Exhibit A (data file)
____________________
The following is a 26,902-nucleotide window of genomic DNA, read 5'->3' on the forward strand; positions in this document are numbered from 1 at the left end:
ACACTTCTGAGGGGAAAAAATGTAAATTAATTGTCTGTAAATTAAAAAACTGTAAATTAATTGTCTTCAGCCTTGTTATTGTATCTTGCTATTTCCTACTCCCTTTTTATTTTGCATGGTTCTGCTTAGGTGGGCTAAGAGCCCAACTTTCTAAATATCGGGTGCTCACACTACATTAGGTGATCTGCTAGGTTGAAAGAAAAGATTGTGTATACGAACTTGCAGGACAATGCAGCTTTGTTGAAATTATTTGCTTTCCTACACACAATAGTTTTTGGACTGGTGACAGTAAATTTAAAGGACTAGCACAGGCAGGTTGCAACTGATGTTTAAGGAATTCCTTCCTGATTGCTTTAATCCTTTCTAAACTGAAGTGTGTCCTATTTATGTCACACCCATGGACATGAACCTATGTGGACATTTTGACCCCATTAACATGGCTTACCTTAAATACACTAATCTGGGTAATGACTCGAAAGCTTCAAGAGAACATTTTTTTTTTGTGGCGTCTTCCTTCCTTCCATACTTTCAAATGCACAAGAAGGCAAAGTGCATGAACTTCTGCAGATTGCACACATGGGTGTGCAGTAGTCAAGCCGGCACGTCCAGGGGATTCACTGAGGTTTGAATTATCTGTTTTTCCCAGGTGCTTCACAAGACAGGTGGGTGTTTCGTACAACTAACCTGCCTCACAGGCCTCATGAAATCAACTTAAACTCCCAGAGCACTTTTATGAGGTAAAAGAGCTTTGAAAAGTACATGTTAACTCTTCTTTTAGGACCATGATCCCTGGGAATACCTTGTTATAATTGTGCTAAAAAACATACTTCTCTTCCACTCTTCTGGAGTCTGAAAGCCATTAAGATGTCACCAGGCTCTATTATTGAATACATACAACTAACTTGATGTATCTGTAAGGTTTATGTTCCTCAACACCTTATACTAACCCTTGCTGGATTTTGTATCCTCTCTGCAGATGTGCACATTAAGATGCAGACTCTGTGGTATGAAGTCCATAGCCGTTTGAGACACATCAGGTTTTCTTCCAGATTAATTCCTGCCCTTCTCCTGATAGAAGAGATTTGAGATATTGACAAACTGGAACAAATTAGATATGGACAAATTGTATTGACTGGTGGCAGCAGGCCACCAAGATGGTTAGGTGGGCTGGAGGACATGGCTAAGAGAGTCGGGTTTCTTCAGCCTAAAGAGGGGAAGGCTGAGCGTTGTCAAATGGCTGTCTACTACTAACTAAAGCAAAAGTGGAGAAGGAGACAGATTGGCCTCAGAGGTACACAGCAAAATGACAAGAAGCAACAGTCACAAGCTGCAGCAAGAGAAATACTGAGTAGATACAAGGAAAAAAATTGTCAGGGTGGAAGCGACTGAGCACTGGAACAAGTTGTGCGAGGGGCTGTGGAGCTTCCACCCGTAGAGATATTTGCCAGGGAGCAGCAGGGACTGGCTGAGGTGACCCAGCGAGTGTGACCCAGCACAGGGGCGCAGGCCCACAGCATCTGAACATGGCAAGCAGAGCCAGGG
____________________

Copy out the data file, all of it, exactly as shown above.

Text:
The following is a 26,902-nucleotide window of genomic DNA, read 5'->3' on the forward strand; positions in this document are numbered from 1 at the left end:
ACACTTCTGAGGGGAAAAAATGTAAATTAATTGTCTGTAAATTAAAAAACTGTAAATTAATTGTCTTCAGCCTTGTTATTGTATCTTGCTATTTCCTACTCCCTTTTTATTTTGCATGGTTCTGCTTAGGTGGGCTAAGAGCCCAACTTTCTAAATATCGGGTGCTCACACTACATTAGGTGATCTGCTAGGTTGAAAGAAAAGATTGTGTATACGAACTTGCAGGACAATGCAGCTTTGTTGAAATTATTTGCTTTCCTACACACAATAGTTTTTGGACTGGTGACAGTAAATTTAAAGGACTAGCACAGGCAGGTTGCAACTGATGTTTAAGGAATTCCTTCCTGATTGCTTTAATCCTTTCTAAACTGAAGTGTGTCCTATTTATGTCACACCCATGGACATGAACCTATGTGGACATTTTGACCCCATTAACATGGCTTACCTTAAATACACTAATCTGGGTAATGACTCGAAAGCTTCAAGAGAACATTTTTTTTTTGTGGCGTCTTCCTTCCTTCCATACTTTCAAATGCACAAGAAGGCAAAGTGCATGAACTTCTGCAGATTGCACACATGGGTGTGCAGTAGTCAAGCCGGCACGTCCAGGGGATTCACTGAGGTTTGAATTATCTGTTTTTCCCAGGTGCTTCACAAGACAGGTGGGTGTTTCGTACAACTAACCTGCCTCACAGGCCTCATGAAATCAACTTAAACTCCCAGAGCACTTTTATGAGGTAAAAGAGCTTTGAAAAGTACATGTTAACTCTTCTTTTAGGACCATGATCCCTGGGAATACCTTGTTATAATTGTGCTAAAAAACATACTTCTCTTCCACTCTTCTGGAGTCTGAAAGCCATTAAGATGTCACCAGGCTCTATTATTGAATACATACAACTAACTTGATGTATCTGTAAGGTTTATGTTCCTCAACACCTTATACTAACCCTTGCTGGATTTTGTATCCTCTCTGCAGATGTGCACATTAAGATGCAGACTCTGTGGTATGAAGTCCATAGCCGTTTGAGACACATCAGGTTTTCTTCCAGATTAATTCCTGCCCTTCTCCTGATAGAAGAGATTTGAGATATTGACAAACTGGAACAAATTAGATATGGACAAATTGTATTGACTGGTGGCAGCAGGCCACCAAGATGGTTAGGTGGGCTGGAGGACATGGCTAAGAGAGTCGGGTTTCTTCAGCCTAAAGAGGGGAAGGCTGAGCGTTGTCAAATGGCTGTCTACTACTAACTAAAGCAAAAGTGGAGAAGGAGACAGATTGGCCTCAGAGGTACACAGCAAAATGACAAGAAGCAACAGTCACAAGCTGCAGCAAGAGAAATACTGAGTAGATACAAGGAAAAAAATTGTCAGGGTGGAAGCGACTGAGCACTGGAACAAGTTGTGCGAGGGGCTGTGGAGCTTCCACCCGTAGAGATATTTGCCAGGGAGCAGCAGGGACTGGCTGAGGTGACCCAGCGAGTGTGACCCAGCACAGGGGCGCAGGCCCACAGCATCTGAACATGGCAAGCAGAGCCAGGG